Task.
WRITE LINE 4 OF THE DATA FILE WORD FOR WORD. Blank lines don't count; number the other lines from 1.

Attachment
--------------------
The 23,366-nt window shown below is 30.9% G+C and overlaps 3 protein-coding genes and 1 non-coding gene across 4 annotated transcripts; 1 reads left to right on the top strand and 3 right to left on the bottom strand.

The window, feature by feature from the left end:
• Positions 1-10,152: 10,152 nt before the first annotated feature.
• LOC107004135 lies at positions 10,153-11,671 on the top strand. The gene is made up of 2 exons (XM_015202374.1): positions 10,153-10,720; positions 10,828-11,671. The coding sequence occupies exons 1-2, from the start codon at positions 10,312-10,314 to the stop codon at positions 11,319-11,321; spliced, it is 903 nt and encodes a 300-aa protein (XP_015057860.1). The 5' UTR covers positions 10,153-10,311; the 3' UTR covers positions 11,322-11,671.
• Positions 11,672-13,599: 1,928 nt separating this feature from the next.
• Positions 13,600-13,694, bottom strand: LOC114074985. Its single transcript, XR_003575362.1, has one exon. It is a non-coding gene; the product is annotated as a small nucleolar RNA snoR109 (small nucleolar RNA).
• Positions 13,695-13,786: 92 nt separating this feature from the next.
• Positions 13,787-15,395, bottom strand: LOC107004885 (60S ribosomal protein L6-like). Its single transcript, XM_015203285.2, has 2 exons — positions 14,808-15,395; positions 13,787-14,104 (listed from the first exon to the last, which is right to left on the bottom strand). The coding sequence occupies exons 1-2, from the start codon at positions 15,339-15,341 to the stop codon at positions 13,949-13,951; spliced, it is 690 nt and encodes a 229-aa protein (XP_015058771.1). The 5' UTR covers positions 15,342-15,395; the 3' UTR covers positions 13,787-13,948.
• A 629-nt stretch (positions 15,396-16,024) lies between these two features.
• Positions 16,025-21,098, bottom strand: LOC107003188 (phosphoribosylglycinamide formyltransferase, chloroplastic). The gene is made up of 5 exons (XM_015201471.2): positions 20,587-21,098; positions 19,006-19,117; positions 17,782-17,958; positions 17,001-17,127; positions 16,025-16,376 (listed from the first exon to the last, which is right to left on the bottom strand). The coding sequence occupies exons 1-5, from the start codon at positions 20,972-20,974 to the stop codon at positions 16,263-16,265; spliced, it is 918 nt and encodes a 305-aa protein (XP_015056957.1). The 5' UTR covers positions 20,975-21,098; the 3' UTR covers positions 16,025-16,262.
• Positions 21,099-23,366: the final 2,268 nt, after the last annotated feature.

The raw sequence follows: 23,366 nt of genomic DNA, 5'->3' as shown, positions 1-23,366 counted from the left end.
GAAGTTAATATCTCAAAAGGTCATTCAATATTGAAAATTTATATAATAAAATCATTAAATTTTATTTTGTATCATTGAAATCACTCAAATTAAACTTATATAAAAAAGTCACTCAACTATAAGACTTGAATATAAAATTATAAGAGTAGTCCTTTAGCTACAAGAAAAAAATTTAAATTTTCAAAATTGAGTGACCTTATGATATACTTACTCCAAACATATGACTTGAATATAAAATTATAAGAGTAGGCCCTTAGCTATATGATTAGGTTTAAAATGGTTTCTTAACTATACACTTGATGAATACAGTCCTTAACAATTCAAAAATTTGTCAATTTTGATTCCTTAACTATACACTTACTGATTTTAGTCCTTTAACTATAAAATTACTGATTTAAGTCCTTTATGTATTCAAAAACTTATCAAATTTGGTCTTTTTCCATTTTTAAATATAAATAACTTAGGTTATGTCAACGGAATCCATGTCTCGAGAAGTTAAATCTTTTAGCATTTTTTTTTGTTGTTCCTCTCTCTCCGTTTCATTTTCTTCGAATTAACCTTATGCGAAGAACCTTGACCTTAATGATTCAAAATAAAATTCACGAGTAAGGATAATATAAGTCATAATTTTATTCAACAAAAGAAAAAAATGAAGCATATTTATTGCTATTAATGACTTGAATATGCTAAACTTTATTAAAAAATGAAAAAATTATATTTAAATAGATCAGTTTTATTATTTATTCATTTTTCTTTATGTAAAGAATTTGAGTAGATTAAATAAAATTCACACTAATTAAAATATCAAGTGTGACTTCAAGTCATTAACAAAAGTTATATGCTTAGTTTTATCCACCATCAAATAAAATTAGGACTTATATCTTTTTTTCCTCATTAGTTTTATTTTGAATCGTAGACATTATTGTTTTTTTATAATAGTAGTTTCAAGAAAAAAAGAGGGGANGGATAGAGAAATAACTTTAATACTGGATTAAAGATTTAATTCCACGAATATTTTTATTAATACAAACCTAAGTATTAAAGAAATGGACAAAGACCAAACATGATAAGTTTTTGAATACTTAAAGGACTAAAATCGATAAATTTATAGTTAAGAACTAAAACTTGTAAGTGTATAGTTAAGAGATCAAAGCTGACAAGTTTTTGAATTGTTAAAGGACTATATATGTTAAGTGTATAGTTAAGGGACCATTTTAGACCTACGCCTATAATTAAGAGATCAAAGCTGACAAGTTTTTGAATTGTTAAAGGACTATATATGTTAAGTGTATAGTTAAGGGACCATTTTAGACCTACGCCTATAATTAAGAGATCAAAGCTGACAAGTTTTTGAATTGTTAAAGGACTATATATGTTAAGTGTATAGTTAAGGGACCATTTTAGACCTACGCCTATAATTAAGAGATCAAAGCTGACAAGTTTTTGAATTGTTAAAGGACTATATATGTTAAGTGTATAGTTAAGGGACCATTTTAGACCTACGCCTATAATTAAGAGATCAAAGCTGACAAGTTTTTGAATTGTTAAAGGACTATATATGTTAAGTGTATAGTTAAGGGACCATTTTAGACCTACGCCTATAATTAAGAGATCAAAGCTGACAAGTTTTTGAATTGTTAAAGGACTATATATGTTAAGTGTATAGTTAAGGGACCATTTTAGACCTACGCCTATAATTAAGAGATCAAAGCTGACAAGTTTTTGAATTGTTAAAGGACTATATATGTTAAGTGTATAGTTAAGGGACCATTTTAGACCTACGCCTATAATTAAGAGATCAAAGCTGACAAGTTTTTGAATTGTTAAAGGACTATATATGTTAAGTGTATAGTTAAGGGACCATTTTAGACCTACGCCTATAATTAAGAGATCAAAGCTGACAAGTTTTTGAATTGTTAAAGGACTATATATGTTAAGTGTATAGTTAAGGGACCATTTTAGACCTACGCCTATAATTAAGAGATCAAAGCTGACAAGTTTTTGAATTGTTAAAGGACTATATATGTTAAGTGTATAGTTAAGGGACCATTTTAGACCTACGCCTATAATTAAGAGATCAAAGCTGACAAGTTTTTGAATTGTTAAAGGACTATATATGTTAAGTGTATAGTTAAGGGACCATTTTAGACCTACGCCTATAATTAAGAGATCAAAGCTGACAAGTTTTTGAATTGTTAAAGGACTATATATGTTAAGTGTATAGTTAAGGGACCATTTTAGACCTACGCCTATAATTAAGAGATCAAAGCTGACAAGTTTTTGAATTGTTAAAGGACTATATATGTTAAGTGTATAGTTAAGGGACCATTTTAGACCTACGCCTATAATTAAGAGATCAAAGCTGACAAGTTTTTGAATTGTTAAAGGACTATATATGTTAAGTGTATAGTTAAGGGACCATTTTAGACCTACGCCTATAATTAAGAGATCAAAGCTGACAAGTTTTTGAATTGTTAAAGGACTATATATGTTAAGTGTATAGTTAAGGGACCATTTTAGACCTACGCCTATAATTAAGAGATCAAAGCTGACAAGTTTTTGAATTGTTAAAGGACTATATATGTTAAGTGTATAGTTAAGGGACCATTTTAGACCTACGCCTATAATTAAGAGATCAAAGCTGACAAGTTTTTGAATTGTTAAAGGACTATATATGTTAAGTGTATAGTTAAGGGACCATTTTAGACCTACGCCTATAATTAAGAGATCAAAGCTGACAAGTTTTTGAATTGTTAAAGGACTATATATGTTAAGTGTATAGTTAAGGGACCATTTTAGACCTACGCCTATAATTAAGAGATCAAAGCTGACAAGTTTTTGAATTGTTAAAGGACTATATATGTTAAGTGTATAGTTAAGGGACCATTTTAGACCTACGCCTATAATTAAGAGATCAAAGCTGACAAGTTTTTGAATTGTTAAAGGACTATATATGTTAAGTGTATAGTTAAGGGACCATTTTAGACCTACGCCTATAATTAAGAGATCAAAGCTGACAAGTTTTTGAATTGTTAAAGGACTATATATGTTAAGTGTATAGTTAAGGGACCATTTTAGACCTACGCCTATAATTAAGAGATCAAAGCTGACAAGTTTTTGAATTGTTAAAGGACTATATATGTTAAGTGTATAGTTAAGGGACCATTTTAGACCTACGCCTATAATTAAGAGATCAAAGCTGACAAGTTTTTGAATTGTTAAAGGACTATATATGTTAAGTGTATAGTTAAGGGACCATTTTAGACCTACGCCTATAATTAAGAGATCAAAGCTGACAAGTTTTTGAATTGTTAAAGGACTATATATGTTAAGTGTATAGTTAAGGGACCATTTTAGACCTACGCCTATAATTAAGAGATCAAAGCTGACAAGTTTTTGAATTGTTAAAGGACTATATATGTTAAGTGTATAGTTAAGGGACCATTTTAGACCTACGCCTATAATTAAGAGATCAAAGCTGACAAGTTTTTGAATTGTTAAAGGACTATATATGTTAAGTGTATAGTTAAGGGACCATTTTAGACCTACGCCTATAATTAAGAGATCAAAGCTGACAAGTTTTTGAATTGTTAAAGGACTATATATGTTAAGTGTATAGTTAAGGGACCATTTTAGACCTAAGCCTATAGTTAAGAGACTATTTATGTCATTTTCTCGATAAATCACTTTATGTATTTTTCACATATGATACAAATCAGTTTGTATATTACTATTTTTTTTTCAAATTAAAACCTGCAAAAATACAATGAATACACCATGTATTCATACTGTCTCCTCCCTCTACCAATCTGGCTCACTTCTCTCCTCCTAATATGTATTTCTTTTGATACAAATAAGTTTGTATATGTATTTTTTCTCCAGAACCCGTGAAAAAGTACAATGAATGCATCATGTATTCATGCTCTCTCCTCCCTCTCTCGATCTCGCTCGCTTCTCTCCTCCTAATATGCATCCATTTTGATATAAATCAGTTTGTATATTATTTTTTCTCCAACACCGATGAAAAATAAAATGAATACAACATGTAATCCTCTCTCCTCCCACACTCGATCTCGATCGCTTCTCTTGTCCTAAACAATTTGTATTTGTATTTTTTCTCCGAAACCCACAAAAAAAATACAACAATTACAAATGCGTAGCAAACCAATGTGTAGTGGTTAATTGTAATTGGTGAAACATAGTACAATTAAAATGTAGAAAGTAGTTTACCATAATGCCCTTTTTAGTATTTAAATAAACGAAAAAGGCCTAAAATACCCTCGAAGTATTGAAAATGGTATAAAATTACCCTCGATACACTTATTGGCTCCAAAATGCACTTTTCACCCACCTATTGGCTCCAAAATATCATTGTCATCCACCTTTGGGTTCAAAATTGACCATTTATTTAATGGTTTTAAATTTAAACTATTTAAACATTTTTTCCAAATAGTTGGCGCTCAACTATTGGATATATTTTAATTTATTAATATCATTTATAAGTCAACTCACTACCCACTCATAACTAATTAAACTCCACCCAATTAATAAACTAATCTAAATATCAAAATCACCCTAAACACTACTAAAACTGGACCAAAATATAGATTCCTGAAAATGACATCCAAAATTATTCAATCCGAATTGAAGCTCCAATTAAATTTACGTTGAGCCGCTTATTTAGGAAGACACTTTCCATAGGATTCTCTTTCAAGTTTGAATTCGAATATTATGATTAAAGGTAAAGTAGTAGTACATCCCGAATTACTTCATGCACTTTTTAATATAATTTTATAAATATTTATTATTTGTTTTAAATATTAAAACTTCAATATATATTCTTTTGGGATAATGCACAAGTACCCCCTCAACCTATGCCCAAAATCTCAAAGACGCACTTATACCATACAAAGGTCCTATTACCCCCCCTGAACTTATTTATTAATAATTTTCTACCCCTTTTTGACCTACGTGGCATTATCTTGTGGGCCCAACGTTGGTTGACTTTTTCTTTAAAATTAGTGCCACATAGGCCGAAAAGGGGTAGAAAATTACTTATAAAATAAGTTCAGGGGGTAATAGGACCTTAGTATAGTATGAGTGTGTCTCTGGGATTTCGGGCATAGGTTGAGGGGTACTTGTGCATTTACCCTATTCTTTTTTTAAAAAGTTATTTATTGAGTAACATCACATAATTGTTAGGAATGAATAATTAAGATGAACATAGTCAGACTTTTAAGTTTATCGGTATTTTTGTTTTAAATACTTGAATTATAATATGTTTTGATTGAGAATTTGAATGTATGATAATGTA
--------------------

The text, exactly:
• LOC107004135 lies at positions 10,153-11,671 on the top strand. The gene is made up of 2 exons (XM_015202374.1): positions 10,153-10,720; positions 10,828-11,671. The coding sequence occupies exons 1-2, from the start codon at positions 10,312-10,314 to the stop codon at positions 11,319-11,321; spliced, it is 903 nt and encodes a 300-aa protein (XP_015057860.1). The 5' UTR covers positions 10,153-10,311; the 3' UTR covers positions 11,322-11,671.